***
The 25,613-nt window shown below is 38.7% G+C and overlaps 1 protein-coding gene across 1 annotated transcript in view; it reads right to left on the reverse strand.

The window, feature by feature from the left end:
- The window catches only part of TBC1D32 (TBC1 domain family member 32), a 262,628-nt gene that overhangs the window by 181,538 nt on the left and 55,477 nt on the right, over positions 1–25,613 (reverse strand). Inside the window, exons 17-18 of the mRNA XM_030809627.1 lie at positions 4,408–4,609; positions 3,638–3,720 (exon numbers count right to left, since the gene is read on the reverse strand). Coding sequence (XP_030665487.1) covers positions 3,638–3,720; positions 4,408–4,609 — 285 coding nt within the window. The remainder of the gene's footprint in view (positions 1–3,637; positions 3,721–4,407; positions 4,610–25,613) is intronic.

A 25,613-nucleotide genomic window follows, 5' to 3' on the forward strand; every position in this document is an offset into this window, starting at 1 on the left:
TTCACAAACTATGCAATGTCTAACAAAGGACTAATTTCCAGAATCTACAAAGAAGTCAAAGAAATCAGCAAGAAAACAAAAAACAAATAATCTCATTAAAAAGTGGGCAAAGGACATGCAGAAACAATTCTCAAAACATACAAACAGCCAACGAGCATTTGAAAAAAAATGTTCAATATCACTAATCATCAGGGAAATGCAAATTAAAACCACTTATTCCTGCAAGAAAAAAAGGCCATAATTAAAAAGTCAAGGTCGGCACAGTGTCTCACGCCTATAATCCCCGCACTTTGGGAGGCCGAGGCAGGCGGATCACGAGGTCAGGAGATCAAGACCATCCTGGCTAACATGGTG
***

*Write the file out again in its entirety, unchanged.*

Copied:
The 25,613-nt window shown below is 38.7% G+C and overlaps 1 protein-coding gene across 1 annotated transcript in view; it reads right to left on the reverse strand.

The window, feature by feature from the left end:
- The window catches only part of TBC1D32 (TBC1 domain family member 32), a 262,628-nt gene that overhangs the window by 181,538 nt on the left and 55,477 nt on the right, over positions 1–25,613 (reverse strand). Inside the window, exons 17-18 of the mRNA XM_030809627.1 lie at positions 4,408–4,609; positions 3,638–3,720 (exon numbers count right to left, since the gene is read on the reverse strand). Coding sequence (XP_030665487.1) covers positions 3,638–3,720; positions 4,408–4,609 — 285 coding nt within the window. The remainder of the gene's footprint in view (positions 1–3,637; positions 3,721–4,407; positions 4,610–25,613) is intronic.

A 25,613-nucleotide genomic window follows, 5' to 3' on the forward strand; every position in this document is an offset into this window, starting at 1 on the left:
TTCACAAACTATGCAATGTCTAACAAAGGACTAATTTCCAGAATCTACAAAGAAGTCAAAGAAATCAGCAAGAAAACAAAAAACAAATAATCTCATTAAAAAGTGGGCAAAGGACATGCAGAAACAATTCTCAAAACATACAAACAGCCAACGAGCATTTGAAAAAAAATGTTCAATATCACTAATCATCAGGGAAATGCAAATTAAAACCACTTATTCCTGCAAGAAAAAAAGGCCATAATTAAAAAGTCAAGGTCGGCACAGTGTCTCACGCCTATAATCCCCGCACTTTGGGAGGCCGAGGCAGGCGGATCACGAGGTCAGGAGATCAAGACCATCCTGGCTAACATGGTG